By WAYNE CREED
October 6, 2014
During the past few months, the Town of Cape Charles has endeavored to create a policy which would allow homeowners to raise a few urban chickens in their backyards, while at the same time, residents out in the County are readying pitchforks and torches for Economic Development Director Charles McSwain, as he is viewed as the main driver in the move to change zoning — something that many see as a threat to their rural lifestyle.
The urban chicken movement is part of the “good food” movement — the interest and enthusiasm for organic, local, and sustainably grown food. As critics of the new zoning have pointed out, you can’t have sustainably grown food without proper environmental setbacks. The nostalgic yearning for a return to “good food” and a rural lifestyle, though disconnected by boundaries, intersects around one issue: the fundamental decline of the family farm in America.
The number of American farmers has been steadily declining, from just over 6 million in 1900 to only about 2 million now. Most American farmers are over 50 (the average is 57.3), and this demographic leads to a scenario where one quarter (almost 500,000) farmers will retire by 2030. This is even more detrimental to rural areas like the Eastern Shore. As farmland goes untilled, this leads to a further consolidation; that is, a transition away from working farms into estates or residential developments, which in turn leads to sprawl, congestion, and adverse environmental effects. For many, the way forward is to get more young farmers back in the game. However, this is easier said than done.
This issue is not lost on the U.S. Department of Agriculture. Secretary of Agriculture Tom Vilsack noted in a recent speech, “The future of agriculture is bright and will present the next generation with incredible opportunities to pursue. Young people should continue to engage in policy that affects them, but they shouldn’t be limited by it.”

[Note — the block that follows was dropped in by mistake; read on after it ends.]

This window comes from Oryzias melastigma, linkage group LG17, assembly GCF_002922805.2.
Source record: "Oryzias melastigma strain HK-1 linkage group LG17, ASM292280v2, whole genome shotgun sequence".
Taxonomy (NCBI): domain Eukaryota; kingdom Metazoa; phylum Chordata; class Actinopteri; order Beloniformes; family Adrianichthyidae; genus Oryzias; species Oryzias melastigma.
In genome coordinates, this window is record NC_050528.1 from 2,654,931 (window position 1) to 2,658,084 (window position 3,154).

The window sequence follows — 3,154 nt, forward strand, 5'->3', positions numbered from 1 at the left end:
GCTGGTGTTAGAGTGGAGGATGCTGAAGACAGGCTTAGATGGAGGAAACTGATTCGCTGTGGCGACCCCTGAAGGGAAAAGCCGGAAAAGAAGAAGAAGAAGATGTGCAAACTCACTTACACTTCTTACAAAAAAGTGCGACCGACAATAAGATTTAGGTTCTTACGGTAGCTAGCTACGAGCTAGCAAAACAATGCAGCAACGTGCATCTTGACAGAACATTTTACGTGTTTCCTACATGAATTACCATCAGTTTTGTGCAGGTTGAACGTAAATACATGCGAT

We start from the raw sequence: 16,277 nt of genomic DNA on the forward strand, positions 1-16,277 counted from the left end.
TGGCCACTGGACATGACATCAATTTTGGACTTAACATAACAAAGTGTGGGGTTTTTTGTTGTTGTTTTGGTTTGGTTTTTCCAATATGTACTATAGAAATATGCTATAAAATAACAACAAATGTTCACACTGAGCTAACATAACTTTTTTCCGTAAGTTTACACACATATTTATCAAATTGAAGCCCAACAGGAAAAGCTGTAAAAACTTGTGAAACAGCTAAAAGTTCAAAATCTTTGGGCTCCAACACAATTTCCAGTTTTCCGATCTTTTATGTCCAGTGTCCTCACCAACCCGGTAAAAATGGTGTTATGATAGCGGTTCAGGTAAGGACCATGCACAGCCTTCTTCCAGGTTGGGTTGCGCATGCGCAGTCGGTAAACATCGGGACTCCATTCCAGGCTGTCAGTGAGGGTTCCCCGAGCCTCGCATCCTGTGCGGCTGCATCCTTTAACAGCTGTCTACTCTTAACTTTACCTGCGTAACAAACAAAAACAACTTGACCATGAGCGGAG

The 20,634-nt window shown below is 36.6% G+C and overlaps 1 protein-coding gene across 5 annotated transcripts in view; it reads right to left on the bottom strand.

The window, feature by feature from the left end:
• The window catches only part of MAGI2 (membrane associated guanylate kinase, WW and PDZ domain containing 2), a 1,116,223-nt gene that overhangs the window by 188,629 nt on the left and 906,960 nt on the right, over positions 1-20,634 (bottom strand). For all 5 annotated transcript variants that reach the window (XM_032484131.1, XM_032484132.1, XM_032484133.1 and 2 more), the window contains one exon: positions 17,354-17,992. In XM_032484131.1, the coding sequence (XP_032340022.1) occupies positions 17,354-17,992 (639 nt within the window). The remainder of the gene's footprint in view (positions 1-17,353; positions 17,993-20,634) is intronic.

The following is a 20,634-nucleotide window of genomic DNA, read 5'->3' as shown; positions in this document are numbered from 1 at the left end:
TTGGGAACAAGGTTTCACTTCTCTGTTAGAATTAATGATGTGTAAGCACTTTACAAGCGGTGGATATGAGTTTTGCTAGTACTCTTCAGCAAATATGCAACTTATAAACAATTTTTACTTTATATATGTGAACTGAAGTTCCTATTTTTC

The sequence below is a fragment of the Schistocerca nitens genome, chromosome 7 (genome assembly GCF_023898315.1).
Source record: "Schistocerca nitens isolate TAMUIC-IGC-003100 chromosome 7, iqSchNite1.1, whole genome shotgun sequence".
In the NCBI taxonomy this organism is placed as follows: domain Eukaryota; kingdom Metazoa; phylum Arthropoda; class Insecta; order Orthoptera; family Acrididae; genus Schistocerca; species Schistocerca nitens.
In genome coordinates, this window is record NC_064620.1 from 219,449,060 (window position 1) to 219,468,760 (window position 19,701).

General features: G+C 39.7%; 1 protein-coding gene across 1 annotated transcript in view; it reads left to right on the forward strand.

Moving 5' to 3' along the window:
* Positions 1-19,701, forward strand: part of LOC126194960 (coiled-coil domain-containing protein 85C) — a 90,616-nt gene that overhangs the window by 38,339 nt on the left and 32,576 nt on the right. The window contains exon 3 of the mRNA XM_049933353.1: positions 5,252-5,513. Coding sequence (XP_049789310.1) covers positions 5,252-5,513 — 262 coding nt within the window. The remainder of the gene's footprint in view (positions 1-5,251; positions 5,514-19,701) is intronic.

Note: Young or New farmer does not necessarily mean young in age. The show “Green Acres,” in which New York City attorney Oliver Wendell Douglas leaves Park Avenue to pursue his dream of becoming a farmer (much to the chagrin of his glamorous Hungarian wife (Eva Gabor)), epitomizes the Young Farmer Movement.
Even as the USDA acknowledges the need for young farmers, current federal and state agricultural policies are lagging when it comes to support and opportunities. USDA data lists that only 22 percent of beginning farmers turn a profit their first year. A report from the ‘The National Young Farmers Coalition” found that 73 percent of young farmers must work a second job just to pay the bills. The obstacles facing beginning farmers include farmland that is priced at residential developer rates rather than at “agricultural value” (costs much higher than most young farmers can afford), large startup costs, and few banks willing to make loans on what they consider a risky investment. [Read more...]
By BENJAMIN LEWIS
September 29, 2014
Upon reading Wayne Creed’s well written article in the Wave September 22 (CLICK), I couldn’t help but feel a certain sense of sadness and disappointment all at once. As the son of a Cape Charles native and grandson of a former Cape Charles town manager, mayor, and business leader, I feel a special connection to Cape Charles. From its perfectly aligned and tree-shaded streets to its small-town America vibe, Cape Charles has a unique panache that cannot be duplicated.
However, not unlike many boom towns across this great country of ours, Cape Charles has not been without its troubles. From its earliest days, this southernmost enclave on the Eastern Shore has seen fortunes come and go with the tides that frequent its shores. Starting with the railroad that placed Cape Charles on the map, to the Bay Creek development that practically saved its future and then almost lost it again, the town knows a thing or two about recovery.
This summer has been a particularly trying season for the area. Starting with the disastrous and deadly tornado that ripped through Cherrystone, it was quickly followed by the tragic drowning death of Uvihin “Ace” Horton at the public town beach. In the days and weeks following Horton’s death, the people of this town have quietly begun the process of introspectively digesting what happened and how it possibly could have been prevented. The death of anyone by drowning, much less a child on vacation, is a horrific tragedy. It further highlights the risk we all take when enjoying the prolific expanses of nature that surround our peninsula.